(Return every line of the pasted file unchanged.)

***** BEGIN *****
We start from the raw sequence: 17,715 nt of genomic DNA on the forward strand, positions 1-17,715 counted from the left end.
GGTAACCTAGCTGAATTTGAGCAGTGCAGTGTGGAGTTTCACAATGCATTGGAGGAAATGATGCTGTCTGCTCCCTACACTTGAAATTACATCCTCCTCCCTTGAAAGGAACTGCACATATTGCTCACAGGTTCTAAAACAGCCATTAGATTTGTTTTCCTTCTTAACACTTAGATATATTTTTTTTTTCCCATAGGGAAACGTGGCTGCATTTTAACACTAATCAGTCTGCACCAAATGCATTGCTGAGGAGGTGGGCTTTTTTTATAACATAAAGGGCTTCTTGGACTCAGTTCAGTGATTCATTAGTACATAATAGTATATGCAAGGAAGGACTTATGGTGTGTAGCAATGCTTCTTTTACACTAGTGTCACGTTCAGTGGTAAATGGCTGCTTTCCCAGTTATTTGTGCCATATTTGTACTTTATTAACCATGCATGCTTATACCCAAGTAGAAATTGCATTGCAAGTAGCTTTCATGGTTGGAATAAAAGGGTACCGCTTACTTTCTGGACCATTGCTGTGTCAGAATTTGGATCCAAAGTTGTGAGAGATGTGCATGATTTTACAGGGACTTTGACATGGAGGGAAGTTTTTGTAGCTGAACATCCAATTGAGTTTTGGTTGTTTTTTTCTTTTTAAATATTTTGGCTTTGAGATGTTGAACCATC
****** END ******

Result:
We start from the raw sequence: 17,715 nt of genomic DNA on the forward strand, positions 1-17,715 counted from the left end.
GGTAACCTAGCTGAATTTGAGCAGTGCAGTGTGGAGTTTCACAATGCATTGGAGGAAATGATGCTGTCTGCTCCCTACACTTGAAATTACATCCTCCTCCCTTGAAAGGAACTGCACATATTGCTCACAGGTTCTAAAACAGCCATTAGATTTGTTTTCCTTCTTAACACTTAGATATATTTTTTTTTTCCCATAGGGAAACGTGGCTGCATTTTAACACTAATCAGTCTGCACCAAATGCATTGCTGAGGAGGTGGGCTTTTTTTATAACATAAAGGGCTTCTTGGACTCAGTTCAGTGATTCATTAGTACATAATAGTATATGCAAGGAAGGACTTATGGTGTGTAGCAATGCTTCTTTTACACTAGTGTCACGTTCAGTGGTAAATGGCTGCTTTCCCAGTTATTTGTGCCATATTTGTACTTTATTAACCATGCATGCTTATACCCAAGTAGAAATTGCATTGCAAGTAGCTTTCATGGTTGGAATAAAAGGGTACCGCTTACTTTCTGGACCATTGCTGTGTCAGAATTTGGATCCAAAGTTGTGAGAGATGTGCATGATTTTACAGGGACTTTGACATGGAGGGAAGTTTTTGTAGCTGAACATCCAATTGAGTTTTGGTTGTTTTTTTCTTTTTAAATATTTTGGCTTTGAGATGTTGAACCATC